It's also really easy to prepare vegetable soup over a campfire. Just use your favorite vegetable soup recipe, adapted for cooking over an open fire.
For example, the soup will cook faster if you use frozen or canned mixed vegetables instead of cutting up fresh veggies. Consider using a can of tomatoes and extra water instead of vegetable stock if you don't want to have to carry multiple canned goods with you. This way, you'll get a two-in-one combination of vegetables (the tomatoes) and flavored broth (the can juice paired with water). Allow your soup to simmer for at least half an hour; you may need to cook it longer if you use fresh vegetables.
Beef and Vegetable Soup
If you like the idea of vegetable soup but want to include some meat as well, opt for a meaty version. You can use a beef and vegetable soup recipe, or just add a step to the beginning of preparing vegetable soup. Simply start out by cooking small cubes of beef in your Dutch oven before you do anything else, then move forward with any simple vegetable soup recipe. Or, use hamburger meat instead to make ground beef soup.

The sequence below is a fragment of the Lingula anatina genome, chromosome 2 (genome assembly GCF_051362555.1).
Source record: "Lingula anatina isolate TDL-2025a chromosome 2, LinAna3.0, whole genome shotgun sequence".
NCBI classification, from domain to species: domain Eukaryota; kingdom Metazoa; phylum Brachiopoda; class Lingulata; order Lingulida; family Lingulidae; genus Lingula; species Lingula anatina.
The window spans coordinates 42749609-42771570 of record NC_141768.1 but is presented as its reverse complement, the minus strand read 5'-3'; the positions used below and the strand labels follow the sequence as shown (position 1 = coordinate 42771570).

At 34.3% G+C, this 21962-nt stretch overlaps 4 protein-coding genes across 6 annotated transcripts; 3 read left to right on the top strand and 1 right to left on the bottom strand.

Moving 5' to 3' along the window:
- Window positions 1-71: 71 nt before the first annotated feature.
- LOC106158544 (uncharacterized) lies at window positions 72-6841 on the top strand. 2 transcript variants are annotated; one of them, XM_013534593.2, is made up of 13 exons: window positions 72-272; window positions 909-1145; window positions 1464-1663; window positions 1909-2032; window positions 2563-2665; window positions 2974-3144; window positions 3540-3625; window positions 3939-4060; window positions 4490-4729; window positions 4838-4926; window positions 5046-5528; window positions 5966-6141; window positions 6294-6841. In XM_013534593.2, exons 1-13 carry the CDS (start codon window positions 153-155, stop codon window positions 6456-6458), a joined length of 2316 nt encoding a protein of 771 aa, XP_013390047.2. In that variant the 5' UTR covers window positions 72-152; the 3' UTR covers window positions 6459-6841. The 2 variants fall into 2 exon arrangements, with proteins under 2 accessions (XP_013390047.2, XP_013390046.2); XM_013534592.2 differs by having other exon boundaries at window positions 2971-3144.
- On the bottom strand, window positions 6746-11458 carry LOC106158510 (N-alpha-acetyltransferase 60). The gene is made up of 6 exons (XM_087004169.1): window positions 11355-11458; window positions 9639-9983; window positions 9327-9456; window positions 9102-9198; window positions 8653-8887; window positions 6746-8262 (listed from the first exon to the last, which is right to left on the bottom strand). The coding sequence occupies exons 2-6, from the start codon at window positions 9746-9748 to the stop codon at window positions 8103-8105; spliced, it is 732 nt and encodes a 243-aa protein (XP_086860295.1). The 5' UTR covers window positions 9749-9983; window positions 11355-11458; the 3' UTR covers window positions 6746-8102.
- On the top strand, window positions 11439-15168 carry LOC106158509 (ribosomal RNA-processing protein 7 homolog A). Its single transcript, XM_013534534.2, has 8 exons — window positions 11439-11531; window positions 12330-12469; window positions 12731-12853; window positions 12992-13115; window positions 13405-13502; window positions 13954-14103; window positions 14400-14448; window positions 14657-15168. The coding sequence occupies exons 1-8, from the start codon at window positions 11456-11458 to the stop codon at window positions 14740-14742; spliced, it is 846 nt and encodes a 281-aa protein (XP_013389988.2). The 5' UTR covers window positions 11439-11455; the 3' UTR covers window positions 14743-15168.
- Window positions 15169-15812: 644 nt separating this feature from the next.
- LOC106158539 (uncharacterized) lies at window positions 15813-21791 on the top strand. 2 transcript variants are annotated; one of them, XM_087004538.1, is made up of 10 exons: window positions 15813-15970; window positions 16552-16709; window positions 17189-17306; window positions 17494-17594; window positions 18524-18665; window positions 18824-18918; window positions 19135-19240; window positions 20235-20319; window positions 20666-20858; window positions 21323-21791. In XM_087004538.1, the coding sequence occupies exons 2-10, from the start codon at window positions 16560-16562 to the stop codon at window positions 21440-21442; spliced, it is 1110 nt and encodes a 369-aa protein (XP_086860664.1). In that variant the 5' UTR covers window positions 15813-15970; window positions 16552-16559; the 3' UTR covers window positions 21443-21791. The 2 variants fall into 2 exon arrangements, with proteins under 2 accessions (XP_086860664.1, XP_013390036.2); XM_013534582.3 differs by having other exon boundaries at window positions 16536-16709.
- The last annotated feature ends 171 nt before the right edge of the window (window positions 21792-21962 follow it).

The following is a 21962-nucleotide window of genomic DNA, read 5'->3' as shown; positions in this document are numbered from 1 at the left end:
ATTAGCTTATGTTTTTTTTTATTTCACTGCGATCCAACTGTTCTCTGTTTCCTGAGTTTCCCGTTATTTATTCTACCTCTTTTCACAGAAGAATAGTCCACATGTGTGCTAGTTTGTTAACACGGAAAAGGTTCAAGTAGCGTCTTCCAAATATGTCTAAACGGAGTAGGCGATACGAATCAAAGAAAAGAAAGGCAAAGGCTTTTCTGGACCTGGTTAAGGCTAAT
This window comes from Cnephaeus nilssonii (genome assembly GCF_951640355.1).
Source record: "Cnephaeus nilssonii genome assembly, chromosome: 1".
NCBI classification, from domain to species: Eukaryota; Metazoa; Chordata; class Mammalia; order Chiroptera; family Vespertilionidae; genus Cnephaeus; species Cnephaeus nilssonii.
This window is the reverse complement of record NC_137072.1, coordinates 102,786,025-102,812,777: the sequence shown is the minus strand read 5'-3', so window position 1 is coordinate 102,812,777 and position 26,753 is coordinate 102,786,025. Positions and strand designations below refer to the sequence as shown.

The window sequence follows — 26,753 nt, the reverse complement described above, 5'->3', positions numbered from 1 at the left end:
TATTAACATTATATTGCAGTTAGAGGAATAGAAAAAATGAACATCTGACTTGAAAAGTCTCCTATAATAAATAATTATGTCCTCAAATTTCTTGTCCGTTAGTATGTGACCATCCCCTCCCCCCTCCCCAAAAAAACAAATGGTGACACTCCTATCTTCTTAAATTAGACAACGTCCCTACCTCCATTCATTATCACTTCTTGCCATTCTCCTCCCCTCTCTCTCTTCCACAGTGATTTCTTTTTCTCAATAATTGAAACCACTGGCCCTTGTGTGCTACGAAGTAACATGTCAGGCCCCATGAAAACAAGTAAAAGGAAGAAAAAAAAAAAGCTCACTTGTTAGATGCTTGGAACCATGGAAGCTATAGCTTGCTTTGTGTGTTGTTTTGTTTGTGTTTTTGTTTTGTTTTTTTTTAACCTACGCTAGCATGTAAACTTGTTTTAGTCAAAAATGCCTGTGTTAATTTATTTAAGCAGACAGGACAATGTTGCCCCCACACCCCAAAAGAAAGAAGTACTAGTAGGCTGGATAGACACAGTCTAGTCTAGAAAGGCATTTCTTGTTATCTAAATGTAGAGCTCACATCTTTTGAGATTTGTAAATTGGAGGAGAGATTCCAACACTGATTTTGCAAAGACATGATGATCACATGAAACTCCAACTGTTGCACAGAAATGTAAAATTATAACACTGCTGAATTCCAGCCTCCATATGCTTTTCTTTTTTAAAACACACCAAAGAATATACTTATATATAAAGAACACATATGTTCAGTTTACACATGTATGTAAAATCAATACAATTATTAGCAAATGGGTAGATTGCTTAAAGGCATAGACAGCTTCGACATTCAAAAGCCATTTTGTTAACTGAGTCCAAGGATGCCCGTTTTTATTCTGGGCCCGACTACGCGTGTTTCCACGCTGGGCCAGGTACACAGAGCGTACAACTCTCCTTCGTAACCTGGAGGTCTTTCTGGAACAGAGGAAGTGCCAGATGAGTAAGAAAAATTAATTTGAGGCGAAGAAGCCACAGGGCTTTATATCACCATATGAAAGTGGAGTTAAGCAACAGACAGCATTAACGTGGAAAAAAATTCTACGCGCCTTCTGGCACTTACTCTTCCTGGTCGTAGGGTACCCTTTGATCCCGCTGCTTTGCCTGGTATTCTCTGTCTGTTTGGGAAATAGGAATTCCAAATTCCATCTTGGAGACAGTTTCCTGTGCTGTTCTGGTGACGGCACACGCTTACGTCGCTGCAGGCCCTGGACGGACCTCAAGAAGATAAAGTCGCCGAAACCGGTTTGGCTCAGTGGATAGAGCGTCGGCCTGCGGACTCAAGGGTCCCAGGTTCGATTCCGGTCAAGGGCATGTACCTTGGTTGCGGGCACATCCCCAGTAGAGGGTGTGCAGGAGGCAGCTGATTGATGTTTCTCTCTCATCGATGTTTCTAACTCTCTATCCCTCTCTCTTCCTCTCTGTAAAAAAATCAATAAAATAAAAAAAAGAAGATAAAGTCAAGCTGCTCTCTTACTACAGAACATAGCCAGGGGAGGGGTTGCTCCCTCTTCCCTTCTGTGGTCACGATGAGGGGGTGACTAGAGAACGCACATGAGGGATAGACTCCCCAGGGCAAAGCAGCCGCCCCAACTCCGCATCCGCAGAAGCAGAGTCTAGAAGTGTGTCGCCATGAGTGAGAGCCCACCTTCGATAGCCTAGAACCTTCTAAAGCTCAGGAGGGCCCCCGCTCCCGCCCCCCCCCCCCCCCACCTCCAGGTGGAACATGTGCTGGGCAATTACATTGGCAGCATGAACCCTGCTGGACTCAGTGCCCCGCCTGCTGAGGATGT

You'll end up with a flavorful soup all the meat-eaters in your group are sure to love. The soup will taste best if the meat is really tender, so be sure to let it simmer for a few hours.
For dishes like chili that require ground meat, you can either cook it in the pot over the campfire or crumble and cook it at home before your trip and freeze it. Just store it in your cooler until you're ready to use it in a recipe.